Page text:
How to put the PRO in Protein.

Cooking a whole chicken, a roast, or a duck can be extremely intimidating – especially for the first time. It doesn’t have to be. And honestly, when putting to practice some of these tips, its nearly effortless.

If you’re cooking for flavor, I believe time is your greatest advocate. I know a lot of people are getting into pressure cookers, or insta-pots, but there is something about the traditional way of cooking that won’t disappoint. Utilize time and allow simple ingredients to infuse your food, building upon itself minute after minute, hour after hour, incredible flavor.

Here are my tips for painlessly adding depths of flavor and tenderness to your choice of protein. Let time do all the work!

  • Always, Always and I’ll say again, Always cook with thawed meat: If you begin with a frozen product, you have already set yourself up for failure. The end result will be dry, chewy, and lacking flavor. Frozen meat cannot soak up seasonings. So gather yourself the night before and be sure to take out whatever cut you plan on working with the next day.
  • Use fresh herbs: I dont really need to expound on this. Its pretty basic. The enzymes and life in fresh herbs bring so much to the table as far as flavor. Rosemary, Thyme, Basil, Sage and Chives are just a few that can really spice things up!
  • Marinade in vinegar: This actually begins the ”cooking” process. At this point your protein is not in an oven, but by marinating your meat in vinegar, the digestive or “breaking down” process begins. The vinegar softens and tenderizes the meat without the risk of overcooking. This works wonders if you find yourself with a particularly tough cut of meat, but dont want to heat up the oven for 12 hours and end up with jerky. Its important a to choose a vinegar with color and depth. That will reflect into your product. Apple Cider Vinegar is our household choice because it infuses so much flavor into the protein. White vinegar will not get you very far, and has an artificial aftertaste when used as a marinade. But other vinegars such as red wine or balsamic will work just as well.
  • Don’t throw out the olive juice: Similar to the tip above, the potential of the leftover olive juice to completely upgrade a simple chicken dish is incredible. Don’t ever dump that down the kitchen sink! Save the juice from your olives (kalamata are my favorite for this) and use it as a marinade.

  • Salt well in advance: This rule does not apply to all choices of protein. Chicken and Lamb do really well salted ahead of time where as steak, pork and seafood render more tender product when salted just before cooking. The salt on your lamb or chicken will allow for the meat to retain moisture, the same way your body reacts to lots of salt by water retention, resulting in a melt in your mouth experience!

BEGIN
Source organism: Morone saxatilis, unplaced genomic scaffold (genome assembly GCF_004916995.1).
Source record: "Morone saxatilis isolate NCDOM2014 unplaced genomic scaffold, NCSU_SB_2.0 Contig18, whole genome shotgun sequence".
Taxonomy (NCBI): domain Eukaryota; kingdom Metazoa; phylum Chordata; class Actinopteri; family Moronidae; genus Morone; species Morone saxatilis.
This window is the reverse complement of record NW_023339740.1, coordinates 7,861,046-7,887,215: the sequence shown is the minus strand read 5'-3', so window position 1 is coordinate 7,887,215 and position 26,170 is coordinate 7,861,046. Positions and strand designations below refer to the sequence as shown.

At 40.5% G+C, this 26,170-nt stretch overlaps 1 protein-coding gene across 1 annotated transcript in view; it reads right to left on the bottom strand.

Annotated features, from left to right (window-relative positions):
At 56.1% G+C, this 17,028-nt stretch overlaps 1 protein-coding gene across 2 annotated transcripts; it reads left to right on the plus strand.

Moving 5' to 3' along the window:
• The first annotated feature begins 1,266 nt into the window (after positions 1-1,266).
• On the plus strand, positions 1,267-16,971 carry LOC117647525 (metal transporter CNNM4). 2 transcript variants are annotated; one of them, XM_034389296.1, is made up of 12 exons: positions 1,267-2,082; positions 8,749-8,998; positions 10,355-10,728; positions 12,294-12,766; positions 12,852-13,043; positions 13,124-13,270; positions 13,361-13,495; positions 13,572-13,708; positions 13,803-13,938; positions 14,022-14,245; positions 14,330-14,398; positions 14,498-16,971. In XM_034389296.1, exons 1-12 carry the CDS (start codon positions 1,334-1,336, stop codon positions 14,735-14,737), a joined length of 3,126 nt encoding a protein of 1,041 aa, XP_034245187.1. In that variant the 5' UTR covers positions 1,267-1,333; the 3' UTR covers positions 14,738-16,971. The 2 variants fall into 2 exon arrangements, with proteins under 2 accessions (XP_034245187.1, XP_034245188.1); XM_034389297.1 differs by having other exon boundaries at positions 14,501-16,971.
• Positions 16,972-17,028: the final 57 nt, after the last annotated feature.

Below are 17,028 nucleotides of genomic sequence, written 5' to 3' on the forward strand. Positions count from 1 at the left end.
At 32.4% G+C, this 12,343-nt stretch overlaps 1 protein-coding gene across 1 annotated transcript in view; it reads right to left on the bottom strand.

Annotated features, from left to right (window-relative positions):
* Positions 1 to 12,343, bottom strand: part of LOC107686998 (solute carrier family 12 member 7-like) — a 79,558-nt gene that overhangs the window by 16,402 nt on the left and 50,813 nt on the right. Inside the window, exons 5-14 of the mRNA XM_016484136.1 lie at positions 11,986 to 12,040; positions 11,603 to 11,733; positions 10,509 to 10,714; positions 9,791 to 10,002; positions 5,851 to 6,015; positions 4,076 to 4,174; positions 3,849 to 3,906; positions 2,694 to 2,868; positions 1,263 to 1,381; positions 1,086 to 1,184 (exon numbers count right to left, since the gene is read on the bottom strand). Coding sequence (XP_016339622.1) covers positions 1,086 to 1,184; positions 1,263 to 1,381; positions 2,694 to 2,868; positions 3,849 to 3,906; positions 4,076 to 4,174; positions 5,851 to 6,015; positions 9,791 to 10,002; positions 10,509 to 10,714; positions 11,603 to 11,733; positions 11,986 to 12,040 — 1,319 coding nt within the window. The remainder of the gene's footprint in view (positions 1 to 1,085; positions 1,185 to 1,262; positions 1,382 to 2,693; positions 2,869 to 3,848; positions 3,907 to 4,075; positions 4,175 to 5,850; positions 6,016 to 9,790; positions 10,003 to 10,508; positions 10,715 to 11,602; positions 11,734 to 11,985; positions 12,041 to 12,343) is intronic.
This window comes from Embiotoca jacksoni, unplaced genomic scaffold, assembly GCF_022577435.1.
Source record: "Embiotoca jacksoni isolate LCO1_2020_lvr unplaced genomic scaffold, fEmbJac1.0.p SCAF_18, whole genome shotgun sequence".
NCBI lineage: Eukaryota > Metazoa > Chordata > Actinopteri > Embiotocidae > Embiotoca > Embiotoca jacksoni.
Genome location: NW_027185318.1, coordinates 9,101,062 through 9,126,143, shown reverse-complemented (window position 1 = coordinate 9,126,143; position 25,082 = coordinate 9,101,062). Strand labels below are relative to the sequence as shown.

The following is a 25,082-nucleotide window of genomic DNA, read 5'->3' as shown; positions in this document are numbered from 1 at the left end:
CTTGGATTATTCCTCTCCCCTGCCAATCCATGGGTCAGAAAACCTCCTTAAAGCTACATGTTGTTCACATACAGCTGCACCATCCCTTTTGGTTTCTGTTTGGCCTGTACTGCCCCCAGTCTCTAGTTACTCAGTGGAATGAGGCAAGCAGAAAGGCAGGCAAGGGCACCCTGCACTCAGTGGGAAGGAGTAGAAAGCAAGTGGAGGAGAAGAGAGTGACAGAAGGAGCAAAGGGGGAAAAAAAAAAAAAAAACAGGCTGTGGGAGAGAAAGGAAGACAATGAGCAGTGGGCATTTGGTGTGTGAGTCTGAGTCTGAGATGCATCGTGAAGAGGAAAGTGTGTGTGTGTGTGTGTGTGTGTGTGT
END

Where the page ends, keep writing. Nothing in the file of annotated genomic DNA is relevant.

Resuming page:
• Utilize bone broth: We almost always have a pot of bone broth slow cooking in our kitchen. During the warmer months, I’m not always keen on heating up my oven for a few hours to cook up a whole chicken, or a roast. You can break down that chicken, marinate half of it, and then allow the bone broth to cook the other half infusing it with tons of flavor! You will never have a dry roast again with this method. And then you can walk away, and not think about it until dinner.
  • Braise or broil before beginning the slow cook: You want to ensure that all the delicious flavor you’ve worked so hard to culminate in your meat stays there. By braising or broiling the meat before it begins to cook, you will seal in the salt and vinegar, allowing them to work for your advantage during the cooking process.
  • Let your meat rest: The point of this is to allow the meat to cool down, so it can retain the liquid that is in the meat. When slicing into a hot piece of protein, you will notice the juices from that meat pouring out onto the surface of your block. That is because meat struggles to hold onto moisture at that temperature. By allowing your protein to cool, it will be able to maintain the moisture that got heated during the cooking process, resulting in a much more juicy product.
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